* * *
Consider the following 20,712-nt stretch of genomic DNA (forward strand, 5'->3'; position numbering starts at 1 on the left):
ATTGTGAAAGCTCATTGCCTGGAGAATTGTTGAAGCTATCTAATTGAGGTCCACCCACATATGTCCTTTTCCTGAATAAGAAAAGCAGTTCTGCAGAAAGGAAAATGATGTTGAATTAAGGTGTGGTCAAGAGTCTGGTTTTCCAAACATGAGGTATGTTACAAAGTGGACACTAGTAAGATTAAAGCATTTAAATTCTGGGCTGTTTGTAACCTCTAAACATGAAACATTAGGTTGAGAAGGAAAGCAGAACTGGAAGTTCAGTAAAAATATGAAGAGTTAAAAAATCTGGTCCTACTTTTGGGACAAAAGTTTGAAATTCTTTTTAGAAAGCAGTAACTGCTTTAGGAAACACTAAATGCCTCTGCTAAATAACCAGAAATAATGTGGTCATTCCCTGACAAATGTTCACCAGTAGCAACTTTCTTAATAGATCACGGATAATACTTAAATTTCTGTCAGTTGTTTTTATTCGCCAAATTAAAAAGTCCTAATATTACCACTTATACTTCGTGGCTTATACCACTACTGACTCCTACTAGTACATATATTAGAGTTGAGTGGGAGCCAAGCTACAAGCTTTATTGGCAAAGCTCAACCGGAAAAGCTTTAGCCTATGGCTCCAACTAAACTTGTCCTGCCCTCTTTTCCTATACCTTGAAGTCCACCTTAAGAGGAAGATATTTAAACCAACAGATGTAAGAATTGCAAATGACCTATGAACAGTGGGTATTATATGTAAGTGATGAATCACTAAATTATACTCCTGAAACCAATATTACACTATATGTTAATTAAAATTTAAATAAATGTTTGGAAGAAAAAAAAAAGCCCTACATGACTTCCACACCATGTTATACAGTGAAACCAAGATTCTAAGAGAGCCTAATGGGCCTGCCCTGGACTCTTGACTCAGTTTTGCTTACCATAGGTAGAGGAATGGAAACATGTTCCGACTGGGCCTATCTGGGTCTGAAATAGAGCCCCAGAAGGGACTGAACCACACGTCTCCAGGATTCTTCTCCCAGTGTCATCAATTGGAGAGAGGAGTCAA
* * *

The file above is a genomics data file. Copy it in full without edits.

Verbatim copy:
Consider the following 20,712-nt stretch of genomic DNA (forward strand, 5'->3'; position numbering starts at 1 on the left):
ATTGTGAAAGCTCATTGCCTGGAGAATTGTTGAAGCTATCTAATTGAGGTCCACCCACATATGTCCTTTTCCTGAATAAGAAAAGCAGTTCTGCAGAAAGGAAAATGATGTTGAATTAAGGTGTGGTCAAGAGTCTGGTTTTCCAAACATGAGGTATGTTACAAAGTGGACACTAGTAAGATTAAAGCATTTAAATTCTGGGCTGTTTGTAACCTCTAAACATGAAACATTAGGTTGAGAAGGAAAGCAGAACTGGAAGTTCAGTAAAAATATGAAGAGTTAAAAAATCTGGTCCTACTTTTGGGACAAAAGTTTGAAATTCTTTTTAGAAAGCAGTAACTGCTTTAGGAAACACTAAATGCCTCTGCTAAATAACCAGAAATAATGTGGTCATTCCCTGACAAATGTTCACCAGTAGCAACTTTCTTAATAGATCACGGATAATACTTAAATTTCTGTCAGTTGTTTTTATTCGCCAAATTAAAAAGTCCTAATATTACCACTTATACTTCGTGGCTTATACCACTACTGACTCCTACTAGTACATATATTAGAGTTGAGTGGGAGCCAAGCTACAAGCTTTATTGGCAAAGCTCAACCGGAAAAGCTTTAGCCTATGGCTCCAACTAAACTTGTCCTGCCCTCTTTTCCTATACCTTGAAGTCCACCTTAAGAGGAAGATATTTAAACCAACAGATGTAAGAATTGCAAATGACCTATGAACAGTGGGTATTATATGTAAGTGATGAATCACTAAATTATACTCCTGAAACCAATATTACACTATATGTTAATTAAAATTTAAATAAATGTTTGGAAGAAAAAAAAAAGCCCTACATGACTTCCACACCATGTTATACAGTGAAACCAAGATTCTAAGAGAGCCTAATGGGCCTGCCCTGGACTCTTGACTCAGTTTTGCTTACCATAGGTAGAGGAATGGAAACATGTTCCGACTGGGCCTATCTGGGTCTGAAATAGAGCCCCAGAAGGGACTGAACCACACGTCTCCAGGATTCTTCTCCCAGTGTCATCAATTGGAGAGAGGAGTCAA